Bouillon days at my house function as a sort of kitchen organization adventure. I start with the refrigerator, pulling out vegetables that are past their prime, and arrange them on one of my apartment’s three postcard-sized counters.
Any vegetable that’s yellowing, wilting, or softening is part of this move out of the fridge. This helps me to see which fresh vegetables I still have available for meal planning. Plus, catching and repurposing turning produce can be a great way to add to your pantry and your compost pile, simultaneously.
Once everything is assembled, I throw my biggest colander into the sink and wash everything thoroughly. For potatoes, beets, and other root vegetables, I use a stiff-bristled brush to scrub away the dirt.
I chop the vegetables into rough pieces and place them in my largest Dutch oven (you can also use a crock pot, a soup pot, or any other large, lidded cooking pan you prefer). Then, I cover them with water and set the pot to simmer on low heat.
Here’s where technique may differ, depending on how fresh the vegetables still are. A soup base made with vegetables no longer desirable for eating should be strained after cooking, so that only the flavorful liquid remains. You can compost the leftover vegetables if you use the straining method. However, if the vegetables aren’t too far past their prime, you can also try using an immersion blender to reduce them into a thicker potage. Potage is also a great way to use up stems and other plant matter leftover from cooking other recipes.
Leafy greens, onions, alliums, carrots, and potatoes all simmered together create a hearty soup base. Once cooked, you can freeze bouillon indefinitely to be used later when making soup, rice, béchamel, chili, or sauces. Root vegetables and cruciferous vegetables can all add additional flavor and color to your bouillon, as well.
Mushrooms just past their prime make a great, umami-flavored soup stock; simply chop and simmer with some onions and garlic for 30-45 minutes, or until your broth is a rich, deep brown. Mushrooms with mold on them should be discarded without use.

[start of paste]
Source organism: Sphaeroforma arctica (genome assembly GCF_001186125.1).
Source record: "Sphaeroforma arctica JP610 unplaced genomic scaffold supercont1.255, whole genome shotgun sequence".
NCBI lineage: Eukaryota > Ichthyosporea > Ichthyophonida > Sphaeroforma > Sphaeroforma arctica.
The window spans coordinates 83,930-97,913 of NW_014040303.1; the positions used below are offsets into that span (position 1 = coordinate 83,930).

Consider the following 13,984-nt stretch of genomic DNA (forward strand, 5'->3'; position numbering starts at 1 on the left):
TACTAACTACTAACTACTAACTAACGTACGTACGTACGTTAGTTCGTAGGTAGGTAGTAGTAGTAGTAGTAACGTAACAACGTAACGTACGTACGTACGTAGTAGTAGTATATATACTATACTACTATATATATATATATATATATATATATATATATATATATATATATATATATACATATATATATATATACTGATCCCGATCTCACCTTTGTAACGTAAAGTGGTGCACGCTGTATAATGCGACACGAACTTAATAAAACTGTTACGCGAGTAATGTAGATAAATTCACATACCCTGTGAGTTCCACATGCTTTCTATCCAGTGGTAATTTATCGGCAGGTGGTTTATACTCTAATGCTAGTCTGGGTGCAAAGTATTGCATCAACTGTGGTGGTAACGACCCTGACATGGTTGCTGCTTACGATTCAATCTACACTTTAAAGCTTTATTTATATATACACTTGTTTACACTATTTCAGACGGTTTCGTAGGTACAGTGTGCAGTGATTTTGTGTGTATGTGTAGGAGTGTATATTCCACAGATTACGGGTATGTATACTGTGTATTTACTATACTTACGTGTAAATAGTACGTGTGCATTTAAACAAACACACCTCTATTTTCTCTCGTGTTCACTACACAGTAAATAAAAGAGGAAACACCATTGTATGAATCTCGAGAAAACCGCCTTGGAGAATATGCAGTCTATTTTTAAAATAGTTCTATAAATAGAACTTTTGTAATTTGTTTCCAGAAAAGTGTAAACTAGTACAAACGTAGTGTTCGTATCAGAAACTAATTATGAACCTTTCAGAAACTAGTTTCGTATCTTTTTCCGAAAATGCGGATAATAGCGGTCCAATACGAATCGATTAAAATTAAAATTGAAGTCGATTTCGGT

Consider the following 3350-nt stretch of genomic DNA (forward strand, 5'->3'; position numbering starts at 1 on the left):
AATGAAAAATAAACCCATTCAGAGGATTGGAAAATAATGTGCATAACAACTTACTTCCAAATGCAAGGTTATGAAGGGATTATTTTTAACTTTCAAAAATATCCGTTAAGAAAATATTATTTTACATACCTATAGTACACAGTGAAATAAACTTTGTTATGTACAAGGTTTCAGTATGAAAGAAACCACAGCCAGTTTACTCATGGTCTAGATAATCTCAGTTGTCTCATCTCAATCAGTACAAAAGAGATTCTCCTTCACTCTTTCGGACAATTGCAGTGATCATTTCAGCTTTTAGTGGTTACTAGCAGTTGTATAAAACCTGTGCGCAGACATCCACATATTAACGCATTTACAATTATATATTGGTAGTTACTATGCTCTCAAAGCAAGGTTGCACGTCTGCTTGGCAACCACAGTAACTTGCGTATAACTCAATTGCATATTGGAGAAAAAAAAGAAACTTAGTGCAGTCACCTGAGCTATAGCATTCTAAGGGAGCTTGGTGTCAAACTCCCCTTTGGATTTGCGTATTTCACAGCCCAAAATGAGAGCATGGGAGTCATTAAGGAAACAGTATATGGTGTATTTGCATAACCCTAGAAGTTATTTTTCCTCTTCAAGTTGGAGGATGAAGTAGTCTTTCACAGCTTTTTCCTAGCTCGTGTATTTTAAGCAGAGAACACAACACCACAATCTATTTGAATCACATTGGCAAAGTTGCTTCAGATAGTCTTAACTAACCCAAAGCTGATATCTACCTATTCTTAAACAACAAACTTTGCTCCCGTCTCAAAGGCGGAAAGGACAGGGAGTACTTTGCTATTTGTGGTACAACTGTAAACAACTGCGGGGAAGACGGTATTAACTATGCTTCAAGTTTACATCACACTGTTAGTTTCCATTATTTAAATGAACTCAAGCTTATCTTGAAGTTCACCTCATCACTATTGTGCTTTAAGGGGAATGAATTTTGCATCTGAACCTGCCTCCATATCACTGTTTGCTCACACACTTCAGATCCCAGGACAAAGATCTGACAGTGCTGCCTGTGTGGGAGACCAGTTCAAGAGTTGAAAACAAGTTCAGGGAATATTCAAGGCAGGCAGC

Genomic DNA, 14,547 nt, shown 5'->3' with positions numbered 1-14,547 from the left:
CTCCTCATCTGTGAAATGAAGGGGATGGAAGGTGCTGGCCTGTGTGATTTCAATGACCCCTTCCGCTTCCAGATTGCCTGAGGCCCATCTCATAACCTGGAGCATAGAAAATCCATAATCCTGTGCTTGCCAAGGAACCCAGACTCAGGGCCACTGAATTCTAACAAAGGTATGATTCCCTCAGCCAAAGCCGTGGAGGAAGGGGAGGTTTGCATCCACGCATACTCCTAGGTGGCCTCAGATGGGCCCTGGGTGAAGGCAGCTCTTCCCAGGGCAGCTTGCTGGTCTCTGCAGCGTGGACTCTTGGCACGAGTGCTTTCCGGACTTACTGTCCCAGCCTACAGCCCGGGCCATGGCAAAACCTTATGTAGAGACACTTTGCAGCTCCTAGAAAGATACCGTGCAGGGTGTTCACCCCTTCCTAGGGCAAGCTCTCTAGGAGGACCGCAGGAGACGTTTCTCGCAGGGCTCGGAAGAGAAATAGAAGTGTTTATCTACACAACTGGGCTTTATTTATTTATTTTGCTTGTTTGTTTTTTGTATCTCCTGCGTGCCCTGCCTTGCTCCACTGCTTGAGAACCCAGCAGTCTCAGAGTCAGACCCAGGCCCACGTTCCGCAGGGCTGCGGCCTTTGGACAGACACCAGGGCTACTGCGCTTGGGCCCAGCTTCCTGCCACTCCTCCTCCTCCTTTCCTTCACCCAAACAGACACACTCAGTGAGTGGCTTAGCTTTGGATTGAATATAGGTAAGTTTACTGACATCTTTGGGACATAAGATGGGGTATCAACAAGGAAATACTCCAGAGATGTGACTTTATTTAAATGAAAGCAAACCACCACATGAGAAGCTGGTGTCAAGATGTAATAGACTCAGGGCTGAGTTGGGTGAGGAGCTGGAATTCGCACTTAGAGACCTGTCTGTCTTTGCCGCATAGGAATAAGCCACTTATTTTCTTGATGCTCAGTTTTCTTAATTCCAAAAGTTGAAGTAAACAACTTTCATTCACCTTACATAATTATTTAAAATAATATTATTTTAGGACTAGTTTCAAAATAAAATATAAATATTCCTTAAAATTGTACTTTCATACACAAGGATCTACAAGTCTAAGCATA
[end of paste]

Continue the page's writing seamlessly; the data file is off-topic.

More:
I grew up using store-bought bouillon cubes. These can be a useful addition to your pantry, because they add flavor to a wide variety of cooking applications. There are also bouillon concentrates available: these are sold in jars, usually in the same aisle as bouillon cubes. Bouillon concentrates have a thick, sticky, grainy consistency and often need a lot of whisking to integrate them nicely with sauces and soups. While both of these options offer great time-saving potential, store-bought bouillon tends to be very high in sodium, and some bouillon cubes seem to rely on salt to provide most of their flavor, instead of vegetables, mushrooms, or meats.
Home-made bouillon can be very different from store-bought, because you can choose how much (if any) salt to add to your other stock ingredients. In the pre-pandemic days, if I was entertaining a guest who was watching their sodium intake, I tried to keep a few servings of salt-free vegetable bouillon at the back of my freezer, to use for making sauces, soups, or rice. Now, I try to do the same, because my eating habits in quarantine are not as healthy as I’d often like them to be.
Soup starter can be described as a proto-bouillon. I make this when I have only some of the ingredients I’d typically use for vegetable bouillon. I am, for instance, often guilty of buying too much kale, forgetting that I have it, and then rediscovering it in my fridge after it’s yellowed. Chopping withered kale and simmering for 20-40 minutes, then draining and reserving the liquid can be a simple way of adding just a little more interest to a dish if you’re running low on ingredients.
Just like a full bouillon, I store soup starter in the freezer, but I also keep track of which ingredients I used to make it. Soup starter made without any onions or garlic means that I should add those ingredients to my soup directly when I want to make it. Adding onions and garlic is also a great way to cut down on salt usage, since those ingredients are so flavorful all on their own.
For me, bouillon is a vital pantry ingredient. It’s not flashy or particularly exciting on its own, but its absence is quite noticeable in many core dishes.